Alibris — formerly under the name Interloc — was the first major antiquarian book listing site, founded in 1996. While trailing ABE in size and almost certainly, total sales, Alibris has spent large sums in advertising and achieving a major used/antiquarian market presence: the site sells books. Currently, dealers listing less than a thousand books can opt to pay a $1 surcharge per sold book and the 15 percent commission on sales, avoiding monthly listing fees. Tech support is available only by email. Returns on $100 or lesser books are absorbed by Alibris rather than returned to the dealer — perhaps the only site that does this. Alibris rates its dealers with a five star system visible to potential buyers. It offers an extensive array of affiliate programs including an exclusive affiliation with Barnes & Noble and, as well as 7,500 research libraries — among a total of 12 such programs.

Monthly Listing fees:$40-47 (unlimited listings)
Joining Fee: None
Participating dealers: 20,000+
Total Listings: 70 million+ (estimated)
Founded in 1995, Amazon now claims 13 million customers in 160 countries. While many of these buyers drop in for music, CDs electronics and toys, etc., Amazon began by selling books and it remains easily the largest Internet bookseller. The company's tentacles stretch across the entire bookselling market, including new and in-print titles, rare and collectible books and book auctions. Antiquarian books are offered through its Amazon Marketplace and shops programs.

By all accounts, Amazon Marketplace is becoming an effective platform for selling used books, as it remains the top site for shifting new books. Sales are apparently going so well with used books, Amazon is abruptly ending its affiliation of many years standing with ABE and Alibis in October, requiring ABE and Alibris sellers to sign up separately with Amazon and pay additional Amazon monthly fees to list their books on the site — pricing out many small sellers from the site.

A victim of its size, Amazon's seller rating system is thought to be subject to manipulation and its search/match facility faulty. There are elaborate rules for listing to the various Amazon sites, many differing from the other listing sites. Some can seem challenging — ISBN numbers for instance, must accompany any book published from the early 1960's on and BASIN's assigned ISBN numbers for earlier titles. Further, allowed shipping fees are frequently below cost and must be absorbed to do business on the site. That said, Amazon remains a superior marketplace for selling every manner and form of book.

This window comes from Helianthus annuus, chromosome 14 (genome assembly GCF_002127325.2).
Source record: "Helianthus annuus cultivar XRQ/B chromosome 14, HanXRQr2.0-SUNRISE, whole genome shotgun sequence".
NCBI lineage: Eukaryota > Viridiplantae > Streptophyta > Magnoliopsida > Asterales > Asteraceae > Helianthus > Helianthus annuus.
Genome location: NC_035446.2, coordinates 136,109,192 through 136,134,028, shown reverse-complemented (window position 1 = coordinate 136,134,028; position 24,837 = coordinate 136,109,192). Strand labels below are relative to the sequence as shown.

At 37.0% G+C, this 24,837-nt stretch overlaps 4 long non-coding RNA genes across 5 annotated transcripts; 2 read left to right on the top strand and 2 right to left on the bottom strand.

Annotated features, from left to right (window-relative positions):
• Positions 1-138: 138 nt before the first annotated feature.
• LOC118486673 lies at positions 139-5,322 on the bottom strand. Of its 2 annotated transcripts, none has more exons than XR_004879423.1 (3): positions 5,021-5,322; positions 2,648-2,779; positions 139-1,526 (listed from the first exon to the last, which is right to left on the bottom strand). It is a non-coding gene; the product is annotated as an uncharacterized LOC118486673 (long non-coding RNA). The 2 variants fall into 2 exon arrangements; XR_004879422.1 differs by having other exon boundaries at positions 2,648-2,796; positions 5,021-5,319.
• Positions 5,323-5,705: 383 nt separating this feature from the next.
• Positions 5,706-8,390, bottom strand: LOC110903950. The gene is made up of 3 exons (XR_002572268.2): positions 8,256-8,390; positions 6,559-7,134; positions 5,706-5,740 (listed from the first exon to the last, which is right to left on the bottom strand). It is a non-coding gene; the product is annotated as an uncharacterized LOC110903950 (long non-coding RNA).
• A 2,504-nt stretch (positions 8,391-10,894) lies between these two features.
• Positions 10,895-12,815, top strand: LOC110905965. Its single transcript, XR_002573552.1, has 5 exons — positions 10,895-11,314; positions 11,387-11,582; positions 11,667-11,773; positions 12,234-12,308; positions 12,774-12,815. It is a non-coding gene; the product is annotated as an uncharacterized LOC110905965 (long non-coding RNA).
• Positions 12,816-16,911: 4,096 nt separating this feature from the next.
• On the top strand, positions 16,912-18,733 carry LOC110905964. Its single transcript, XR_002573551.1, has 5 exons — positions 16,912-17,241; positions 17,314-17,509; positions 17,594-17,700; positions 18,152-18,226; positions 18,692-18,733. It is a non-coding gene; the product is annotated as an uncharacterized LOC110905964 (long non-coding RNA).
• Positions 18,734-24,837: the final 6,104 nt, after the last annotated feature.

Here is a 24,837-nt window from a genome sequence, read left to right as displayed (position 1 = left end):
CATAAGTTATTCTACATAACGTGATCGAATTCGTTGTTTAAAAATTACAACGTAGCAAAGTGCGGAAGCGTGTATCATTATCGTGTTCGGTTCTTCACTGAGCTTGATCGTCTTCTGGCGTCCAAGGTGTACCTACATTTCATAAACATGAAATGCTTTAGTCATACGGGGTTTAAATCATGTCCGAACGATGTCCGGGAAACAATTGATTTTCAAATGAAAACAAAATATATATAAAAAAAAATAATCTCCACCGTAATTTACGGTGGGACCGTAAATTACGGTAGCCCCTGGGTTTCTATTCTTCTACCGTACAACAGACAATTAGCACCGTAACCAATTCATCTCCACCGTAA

Barnes & Noble.Com
Widely believed to be second only to Amazon in total sales, B&N sells new and in print books on its Web site, and in its hundreds of Barnes and Noble and Borders stores. Currently, Alibris has an exclusive affiliation with B&N for its dealer's used books — a major perk for Alibris sellers.
Monthly fees: 15% commission and no listing charge decreasing down to 7.5% with $40 commission cap on individual book sales
Participating dealers: 3,500
Joining fee: No fee
Total listings: 25 million
The largest of the commission-free sites, this is a lean and hungry North Carolina-based outfit offers excellent phone tech support, total dealer-buyer contact and, generally, a high caliber of booksellers with quality books. Reseller program Biblio-Oz Australia. Biblio has experienced considerable growth in the past year, in part due to favorable dealer terms, in part because it is well run and does generate sales. Not in the class of ABE or Alibris, but shows the potential of becoming a major player in the used/antiquarian book market.